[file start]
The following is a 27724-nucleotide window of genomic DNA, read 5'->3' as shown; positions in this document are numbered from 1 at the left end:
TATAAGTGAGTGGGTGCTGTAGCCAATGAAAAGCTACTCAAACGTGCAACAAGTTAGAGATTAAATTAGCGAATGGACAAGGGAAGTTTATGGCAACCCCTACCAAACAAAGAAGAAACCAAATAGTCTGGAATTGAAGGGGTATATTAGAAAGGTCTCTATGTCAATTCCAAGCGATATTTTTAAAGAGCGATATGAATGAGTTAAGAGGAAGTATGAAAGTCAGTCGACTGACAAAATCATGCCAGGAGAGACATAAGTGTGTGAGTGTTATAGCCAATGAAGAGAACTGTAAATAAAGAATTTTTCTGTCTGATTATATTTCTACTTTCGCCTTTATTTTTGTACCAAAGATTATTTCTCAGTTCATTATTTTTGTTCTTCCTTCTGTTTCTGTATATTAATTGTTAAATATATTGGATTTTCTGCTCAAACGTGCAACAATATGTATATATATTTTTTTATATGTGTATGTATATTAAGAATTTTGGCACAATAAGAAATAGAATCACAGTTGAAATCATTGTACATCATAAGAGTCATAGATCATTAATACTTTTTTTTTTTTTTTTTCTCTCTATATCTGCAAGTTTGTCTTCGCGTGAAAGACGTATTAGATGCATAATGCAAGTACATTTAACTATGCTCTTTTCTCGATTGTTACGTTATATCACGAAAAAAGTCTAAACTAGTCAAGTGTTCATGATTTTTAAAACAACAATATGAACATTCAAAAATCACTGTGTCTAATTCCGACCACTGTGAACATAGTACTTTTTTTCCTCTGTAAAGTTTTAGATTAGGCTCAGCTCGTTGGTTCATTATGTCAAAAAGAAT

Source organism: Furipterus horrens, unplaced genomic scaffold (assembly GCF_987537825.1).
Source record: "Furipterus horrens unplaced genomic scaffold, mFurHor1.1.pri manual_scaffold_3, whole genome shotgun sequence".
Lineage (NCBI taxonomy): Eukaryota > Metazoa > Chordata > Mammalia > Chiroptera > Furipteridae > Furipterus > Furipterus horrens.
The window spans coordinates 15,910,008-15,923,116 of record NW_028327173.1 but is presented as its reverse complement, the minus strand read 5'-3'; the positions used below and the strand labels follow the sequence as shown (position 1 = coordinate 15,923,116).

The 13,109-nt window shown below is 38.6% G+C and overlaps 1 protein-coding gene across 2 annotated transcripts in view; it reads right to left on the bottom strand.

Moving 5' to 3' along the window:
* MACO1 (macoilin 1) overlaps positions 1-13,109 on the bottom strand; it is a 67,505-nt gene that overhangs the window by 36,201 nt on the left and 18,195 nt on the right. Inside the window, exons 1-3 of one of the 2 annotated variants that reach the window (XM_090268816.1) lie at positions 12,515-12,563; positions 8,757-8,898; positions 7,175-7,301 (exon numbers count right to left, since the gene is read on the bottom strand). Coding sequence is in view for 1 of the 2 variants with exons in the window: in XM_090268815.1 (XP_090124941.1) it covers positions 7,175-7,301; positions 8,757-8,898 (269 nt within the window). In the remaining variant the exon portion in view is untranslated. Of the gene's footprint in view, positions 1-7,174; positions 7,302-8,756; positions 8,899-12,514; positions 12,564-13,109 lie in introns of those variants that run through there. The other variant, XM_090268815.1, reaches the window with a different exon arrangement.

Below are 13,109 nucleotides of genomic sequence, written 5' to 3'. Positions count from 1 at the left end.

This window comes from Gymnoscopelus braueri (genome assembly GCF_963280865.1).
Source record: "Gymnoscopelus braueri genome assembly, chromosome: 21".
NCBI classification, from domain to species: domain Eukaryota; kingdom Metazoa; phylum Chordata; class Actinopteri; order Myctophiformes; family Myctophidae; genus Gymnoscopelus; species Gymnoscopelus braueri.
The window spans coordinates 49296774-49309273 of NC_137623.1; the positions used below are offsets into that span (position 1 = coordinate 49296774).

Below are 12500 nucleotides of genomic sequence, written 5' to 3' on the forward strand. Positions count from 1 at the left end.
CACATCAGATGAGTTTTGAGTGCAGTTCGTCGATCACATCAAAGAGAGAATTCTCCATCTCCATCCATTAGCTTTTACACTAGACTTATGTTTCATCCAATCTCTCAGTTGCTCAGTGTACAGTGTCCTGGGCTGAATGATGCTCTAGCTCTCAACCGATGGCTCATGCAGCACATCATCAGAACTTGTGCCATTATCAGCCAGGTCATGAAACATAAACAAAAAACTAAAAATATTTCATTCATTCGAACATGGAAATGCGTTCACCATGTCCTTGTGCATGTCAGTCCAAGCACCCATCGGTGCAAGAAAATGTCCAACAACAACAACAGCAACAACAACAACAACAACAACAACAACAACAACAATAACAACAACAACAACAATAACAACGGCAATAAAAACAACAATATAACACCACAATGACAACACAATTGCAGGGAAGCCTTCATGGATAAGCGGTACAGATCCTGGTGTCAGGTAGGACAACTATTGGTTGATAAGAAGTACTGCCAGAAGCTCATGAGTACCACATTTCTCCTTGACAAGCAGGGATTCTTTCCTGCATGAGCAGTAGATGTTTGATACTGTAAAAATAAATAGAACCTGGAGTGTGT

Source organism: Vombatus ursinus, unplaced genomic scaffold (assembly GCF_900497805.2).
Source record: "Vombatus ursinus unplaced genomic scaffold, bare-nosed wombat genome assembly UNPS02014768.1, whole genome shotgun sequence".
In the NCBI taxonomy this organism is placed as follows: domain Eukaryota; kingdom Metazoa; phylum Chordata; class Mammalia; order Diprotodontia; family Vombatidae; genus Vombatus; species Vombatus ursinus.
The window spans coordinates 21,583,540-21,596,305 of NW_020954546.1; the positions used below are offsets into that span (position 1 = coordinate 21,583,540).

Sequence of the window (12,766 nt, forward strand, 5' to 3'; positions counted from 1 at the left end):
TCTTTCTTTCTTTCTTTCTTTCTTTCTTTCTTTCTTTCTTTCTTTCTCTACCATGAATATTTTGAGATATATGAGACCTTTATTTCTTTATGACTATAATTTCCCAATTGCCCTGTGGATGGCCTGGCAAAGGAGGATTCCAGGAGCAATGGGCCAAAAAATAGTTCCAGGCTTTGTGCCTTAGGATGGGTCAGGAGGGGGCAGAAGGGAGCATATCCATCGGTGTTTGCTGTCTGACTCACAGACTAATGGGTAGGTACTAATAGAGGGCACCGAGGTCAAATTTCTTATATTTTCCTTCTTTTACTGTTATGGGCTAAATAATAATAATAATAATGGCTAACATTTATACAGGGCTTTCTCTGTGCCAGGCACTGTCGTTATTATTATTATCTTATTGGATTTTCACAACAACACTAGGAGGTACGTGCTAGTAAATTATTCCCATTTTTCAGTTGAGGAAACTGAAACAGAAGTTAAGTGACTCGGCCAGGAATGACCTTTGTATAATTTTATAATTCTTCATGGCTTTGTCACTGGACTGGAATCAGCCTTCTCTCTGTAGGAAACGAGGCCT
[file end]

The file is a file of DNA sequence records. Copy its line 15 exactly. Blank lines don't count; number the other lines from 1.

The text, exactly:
Below are 12500 nucleotides of genomic sequence, written 5' to 3' on the forward strand. Positions count from 1 at the left end.